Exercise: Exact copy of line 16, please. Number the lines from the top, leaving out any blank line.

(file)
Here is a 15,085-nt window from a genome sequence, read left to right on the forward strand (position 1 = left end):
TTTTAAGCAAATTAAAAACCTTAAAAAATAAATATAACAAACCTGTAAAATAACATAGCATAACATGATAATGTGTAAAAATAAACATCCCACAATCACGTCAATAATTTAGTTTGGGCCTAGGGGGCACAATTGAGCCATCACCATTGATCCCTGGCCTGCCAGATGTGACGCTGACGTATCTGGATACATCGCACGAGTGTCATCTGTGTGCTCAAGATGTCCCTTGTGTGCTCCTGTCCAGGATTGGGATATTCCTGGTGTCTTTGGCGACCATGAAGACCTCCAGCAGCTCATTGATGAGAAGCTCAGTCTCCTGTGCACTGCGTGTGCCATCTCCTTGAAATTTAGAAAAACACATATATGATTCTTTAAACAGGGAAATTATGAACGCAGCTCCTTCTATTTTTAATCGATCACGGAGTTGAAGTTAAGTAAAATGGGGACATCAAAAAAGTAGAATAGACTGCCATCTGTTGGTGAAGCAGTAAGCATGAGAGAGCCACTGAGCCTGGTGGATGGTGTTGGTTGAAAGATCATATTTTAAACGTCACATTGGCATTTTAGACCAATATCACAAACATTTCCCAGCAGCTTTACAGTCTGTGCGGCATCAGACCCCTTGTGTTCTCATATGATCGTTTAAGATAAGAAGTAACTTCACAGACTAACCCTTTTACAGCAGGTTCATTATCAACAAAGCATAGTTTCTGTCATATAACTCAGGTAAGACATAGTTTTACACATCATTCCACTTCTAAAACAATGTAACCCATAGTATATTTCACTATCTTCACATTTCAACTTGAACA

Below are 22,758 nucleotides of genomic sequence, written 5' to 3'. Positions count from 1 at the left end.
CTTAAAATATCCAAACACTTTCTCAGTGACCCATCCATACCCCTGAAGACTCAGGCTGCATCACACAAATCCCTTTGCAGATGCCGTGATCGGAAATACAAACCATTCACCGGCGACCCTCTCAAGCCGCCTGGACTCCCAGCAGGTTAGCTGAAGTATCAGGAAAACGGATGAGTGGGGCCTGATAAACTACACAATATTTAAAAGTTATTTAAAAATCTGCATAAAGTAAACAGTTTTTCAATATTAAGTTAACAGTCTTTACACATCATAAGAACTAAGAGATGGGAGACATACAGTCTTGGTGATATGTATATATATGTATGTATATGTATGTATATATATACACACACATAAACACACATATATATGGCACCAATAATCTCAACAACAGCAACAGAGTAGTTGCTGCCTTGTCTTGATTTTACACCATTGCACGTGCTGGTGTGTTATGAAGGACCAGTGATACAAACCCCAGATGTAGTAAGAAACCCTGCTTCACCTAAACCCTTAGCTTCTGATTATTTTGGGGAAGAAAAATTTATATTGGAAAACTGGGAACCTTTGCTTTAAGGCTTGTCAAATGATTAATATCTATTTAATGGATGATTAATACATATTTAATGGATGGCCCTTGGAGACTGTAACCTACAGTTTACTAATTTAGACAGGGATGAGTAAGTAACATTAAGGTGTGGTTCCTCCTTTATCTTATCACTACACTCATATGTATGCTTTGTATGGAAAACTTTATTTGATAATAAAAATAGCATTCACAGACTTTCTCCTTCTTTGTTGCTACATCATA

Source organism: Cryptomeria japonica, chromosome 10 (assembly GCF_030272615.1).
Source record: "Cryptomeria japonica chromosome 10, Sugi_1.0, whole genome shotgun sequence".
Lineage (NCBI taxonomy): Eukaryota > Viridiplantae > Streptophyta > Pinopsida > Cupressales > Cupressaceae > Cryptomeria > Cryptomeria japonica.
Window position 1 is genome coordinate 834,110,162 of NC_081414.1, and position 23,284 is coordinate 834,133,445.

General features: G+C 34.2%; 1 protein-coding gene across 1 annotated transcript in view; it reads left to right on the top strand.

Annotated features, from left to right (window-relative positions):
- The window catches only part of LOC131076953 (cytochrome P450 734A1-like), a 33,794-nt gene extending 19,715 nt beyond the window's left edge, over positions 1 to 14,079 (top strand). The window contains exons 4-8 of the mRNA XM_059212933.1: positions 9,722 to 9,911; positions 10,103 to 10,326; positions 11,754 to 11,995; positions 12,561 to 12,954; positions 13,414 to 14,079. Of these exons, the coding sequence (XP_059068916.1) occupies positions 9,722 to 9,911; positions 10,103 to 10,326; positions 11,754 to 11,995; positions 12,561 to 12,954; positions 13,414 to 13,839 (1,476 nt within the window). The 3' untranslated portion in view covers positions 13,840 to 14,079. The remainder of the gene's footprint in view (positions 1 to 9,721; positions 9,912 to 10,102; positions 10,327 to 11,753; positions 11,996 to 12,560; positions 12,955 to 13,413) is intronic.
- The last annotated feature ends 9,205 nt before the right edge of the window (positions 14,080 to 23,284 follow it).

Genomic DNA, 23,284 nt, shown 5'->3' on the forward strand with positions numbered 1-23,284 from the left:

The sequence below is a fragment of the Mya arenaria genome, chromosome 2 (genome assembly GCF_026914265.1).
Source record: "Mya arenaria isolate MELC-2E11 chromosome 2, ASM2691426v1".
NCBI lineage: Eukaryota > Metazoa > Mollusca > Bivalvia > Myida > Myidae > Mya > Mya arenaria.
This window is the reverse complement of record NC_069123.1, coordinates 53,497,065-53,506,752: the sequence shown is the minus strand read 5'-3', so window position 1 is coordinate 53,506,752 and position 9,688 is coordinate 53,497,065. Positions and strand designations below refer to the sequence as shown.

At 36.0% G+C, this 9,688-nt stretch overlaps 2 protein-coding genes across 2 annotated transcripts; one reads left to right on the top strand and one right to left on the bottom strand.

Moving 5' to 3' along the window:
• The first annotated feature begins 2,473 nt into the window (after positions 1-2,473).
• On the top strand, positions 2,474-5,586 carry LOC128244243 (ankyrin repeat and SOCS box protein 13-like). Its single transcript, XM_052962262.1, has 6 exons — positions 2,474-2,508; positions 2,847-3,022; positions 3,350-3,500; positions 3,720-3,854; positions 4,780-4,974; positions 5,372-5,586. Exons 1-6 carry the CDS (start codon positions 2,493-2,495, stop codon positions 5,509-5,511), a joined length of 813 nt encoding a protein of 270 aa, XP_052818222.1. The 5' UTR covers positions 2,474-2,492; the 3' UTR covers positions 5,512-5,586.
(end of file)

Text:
NCBI lineage: Eukaryota > Metazoa > Mollusca > Bivalvia > Myida > Myidae > Mya > Mya arenaria.